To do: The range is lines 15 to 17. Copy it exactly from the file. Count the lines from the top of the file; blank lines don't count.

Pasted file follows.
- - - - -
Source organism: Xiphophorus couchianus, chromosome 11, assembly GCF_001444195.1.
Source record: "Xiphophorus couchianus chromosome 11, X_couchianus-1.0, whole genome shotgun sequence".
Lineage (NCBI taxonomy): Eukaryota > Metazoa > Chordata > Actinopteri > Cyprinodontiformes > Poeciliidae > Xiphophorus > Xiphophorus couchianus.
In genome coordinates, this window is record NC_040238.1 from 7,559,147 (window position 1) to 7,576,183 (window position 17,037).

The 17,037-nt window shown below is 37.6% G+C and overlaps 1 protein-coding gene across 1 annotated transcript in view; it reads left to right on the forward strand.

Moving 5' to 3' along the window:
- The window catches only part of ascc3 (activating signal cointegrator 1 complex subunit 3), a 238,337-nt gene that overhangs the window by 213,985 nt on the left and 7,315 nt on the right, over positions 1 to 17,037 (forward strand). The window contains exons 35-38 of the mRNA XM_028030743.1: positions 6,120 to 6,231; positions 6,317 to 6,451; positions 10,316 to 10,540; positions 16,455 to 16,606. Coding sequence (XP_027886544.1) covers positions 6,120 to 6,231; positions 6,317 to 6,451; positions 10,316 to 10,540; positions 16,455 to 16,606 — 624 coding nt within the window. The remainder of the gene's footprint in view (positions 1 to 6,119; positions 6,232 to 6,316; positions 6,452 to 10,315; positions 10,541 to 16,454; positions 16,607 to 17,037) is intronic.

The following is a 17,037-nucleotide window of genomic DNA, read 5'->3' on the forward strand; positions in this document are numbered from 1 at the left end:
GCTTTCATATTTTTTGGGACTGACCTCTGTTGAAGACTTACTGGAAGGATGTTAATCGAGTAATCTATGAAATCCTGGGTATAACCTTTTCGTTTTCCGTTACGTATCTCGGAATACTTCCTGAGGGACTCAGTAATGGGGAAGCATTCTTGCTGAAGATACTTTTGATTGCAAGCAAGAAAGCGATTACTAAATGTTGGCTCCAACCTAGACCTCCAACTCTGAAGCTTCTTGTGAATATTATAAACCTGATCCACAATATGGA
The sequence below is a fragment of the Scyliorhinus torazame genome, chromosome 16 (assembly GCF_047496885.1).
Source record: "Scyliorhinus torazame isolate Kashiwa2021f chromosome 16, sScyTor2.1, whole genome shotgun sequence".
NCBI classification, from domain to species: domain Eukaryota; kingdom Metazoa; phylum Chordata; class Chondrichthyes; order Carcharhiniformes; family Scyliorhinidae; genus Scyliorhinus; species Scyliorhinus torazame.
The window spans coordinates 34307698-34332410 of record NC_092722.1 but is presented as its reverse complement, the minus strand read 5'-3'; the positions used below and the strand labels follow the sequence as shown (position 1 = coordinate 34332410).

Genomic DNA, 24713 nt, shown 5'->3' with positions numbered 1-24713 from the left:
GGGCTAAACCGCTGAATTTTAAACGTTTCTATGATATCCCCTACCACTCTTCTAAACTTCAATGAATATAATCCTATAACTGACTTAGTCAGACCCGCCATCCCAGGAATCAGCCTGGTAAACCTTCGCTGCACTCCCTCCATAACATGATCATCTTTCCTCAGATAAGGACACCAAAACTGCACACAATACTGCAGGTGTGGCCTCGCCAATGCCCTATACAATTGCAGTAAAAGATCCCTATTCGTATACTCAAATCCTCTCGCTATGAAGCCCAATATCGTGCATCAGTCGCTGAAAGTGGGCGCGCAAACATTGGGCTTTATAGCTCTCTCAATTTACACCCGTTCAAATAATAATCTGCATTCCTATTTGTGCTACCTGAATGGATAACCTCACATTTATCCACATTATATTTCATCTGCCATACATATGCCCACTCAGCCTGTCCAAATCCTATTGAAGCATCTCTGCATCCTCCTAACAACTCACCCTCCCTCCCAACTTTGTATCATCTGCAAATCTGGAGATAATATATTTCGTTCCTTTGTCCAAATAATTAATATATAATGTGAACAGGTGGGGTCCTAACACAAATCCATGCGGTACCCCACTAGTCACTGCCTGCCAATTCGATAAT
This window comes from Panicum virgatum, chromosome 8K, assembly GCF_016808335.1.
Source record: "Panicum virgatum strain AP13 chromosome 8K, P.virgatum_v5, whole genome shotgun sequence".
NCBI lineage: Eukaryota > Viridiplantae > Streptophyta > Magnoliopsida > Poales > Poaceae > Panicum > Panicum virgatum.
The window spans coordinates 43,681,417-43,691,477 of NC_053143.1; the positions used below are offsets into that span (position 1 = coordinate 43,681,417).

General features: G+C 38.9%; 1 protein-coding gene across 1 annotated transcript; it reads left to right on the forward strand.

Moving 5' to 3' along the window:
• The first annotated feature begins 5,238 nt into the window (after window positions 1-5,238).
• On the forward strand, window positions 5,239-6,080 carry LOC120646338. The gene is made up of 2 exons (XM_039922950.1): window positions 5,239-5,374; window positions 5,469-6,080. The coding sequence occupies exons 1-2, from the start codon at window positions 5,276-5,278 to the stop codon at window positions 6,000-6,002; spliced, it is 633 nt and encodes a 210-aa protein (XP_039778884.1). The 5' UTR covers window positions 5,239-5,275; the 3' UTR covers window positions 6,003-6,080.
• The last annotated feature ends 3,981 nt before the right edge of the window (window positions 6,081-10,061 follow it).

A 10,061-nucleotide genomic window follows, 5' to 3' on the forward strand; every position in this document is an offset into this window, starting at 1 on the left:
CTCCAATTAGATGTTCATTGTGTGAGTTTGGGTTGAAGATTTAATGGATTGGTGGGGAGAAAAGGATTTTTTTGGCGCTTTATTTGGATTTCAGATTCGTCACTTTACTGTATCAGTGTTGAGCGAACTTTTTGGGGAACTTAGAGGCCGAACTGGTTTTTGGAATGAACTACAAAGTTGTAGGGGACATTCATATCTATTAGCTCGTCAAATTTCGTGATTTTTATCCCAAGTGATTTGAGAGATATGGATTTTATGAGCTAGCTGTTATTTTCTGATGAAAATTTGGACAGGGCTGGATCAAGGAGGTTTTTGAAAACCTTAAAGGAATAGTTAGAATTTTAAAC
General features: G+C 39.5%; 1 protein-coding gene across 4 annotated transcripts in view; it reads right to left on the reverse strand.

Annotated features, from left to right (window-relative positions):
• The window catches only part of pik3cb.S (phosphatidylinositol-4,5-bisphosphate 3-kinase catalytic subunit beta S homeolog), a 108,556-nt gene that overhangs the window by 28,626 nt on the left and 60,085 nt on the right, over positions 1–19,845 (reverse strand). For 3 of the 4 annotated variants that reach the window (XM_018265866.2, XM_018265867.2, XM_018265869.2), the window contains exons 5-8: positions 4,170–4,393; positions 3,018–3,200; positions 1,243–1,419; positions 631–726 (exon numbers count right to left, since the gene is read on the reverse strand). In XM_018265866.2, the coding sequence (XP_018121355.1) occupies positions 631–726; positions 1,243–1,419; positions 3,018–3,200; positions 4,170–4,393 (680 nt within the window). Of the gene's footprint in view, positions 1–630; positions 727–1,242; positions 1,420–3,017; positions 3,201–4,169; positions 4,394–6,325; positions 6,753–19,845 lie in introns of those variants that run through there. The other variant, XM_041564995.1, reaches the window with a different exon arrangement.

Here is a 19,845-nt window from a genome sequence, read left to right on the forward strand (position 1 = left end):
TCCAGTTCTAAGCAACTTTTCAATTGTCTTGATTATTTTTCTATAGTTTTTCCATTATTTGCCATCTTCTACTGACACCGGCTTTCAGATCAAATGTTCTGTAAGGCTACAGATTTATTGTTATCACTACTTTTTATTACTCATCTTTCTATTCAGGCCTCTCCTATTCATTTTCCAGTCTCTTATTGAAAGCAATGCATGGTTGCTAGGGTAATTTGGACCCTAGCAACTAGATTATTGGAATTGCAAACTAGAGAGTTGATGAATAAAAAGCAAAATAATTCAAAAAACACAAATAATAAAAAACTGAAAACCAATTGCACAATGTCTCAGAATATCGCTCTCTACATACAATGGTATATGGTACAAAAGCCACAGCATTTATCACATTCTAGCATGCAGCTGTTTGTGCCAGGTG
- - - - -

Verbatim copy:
GGGCTAAACCGCTGAATTTTAAACGTTTCTATGATATCCCCTACCACTCTTCTAAACTTCAATGAATATAATCCTATAACTGACTTAGTCAGACCCGCCATCCCAGGAATCAGCCTGGTAAACCTTCGCTGCACTCCCTCCATAACATGATCATCTTTCCTCAGATAAGGACACCAAAACTGCACACAATACTGCAGGTGTGGCCTCGCCAATGCCCTATACAATTGCAGTAAAAGATCCCTATTCGTATACTCAAATCCTCTCGCTATGAAGCCCAATATCGTGCATCAGTCGCTGAAAGTGGGCGCGCAAACATTGGGCTTTATAGCTCTCTCAATTTACACCCGTTCAAATAATAATCTGCATTCCTATTTGTGCTACCTGAATGGATAACCTCACATTTATCCACATTATATTTCATCTGCCATACATATGCCCACTCAGCCTGTCCAAATCCTATTGAAGCATCTCTGCATCCTCCTAACAACTCACCCTCCCTCCCAACTTTGTATCATCTGCAAATCTGGAGATAATATATTTCGTTCCTTTGTCCAAATAATTAATATATAATGTGAACAGGTGGGGTCCTAACACAAATCCATGCGGTACCCCACTAGTCACTGCCTGCCAATTCGATAAT
This window comes from Panicum virgatum, chromosome 8K, assembly GCF_016808335.1.
Source record: "Panicum virgatum strain AP13 chromosome 8K, P.virgatum_v5, whole genome shotgun sequence".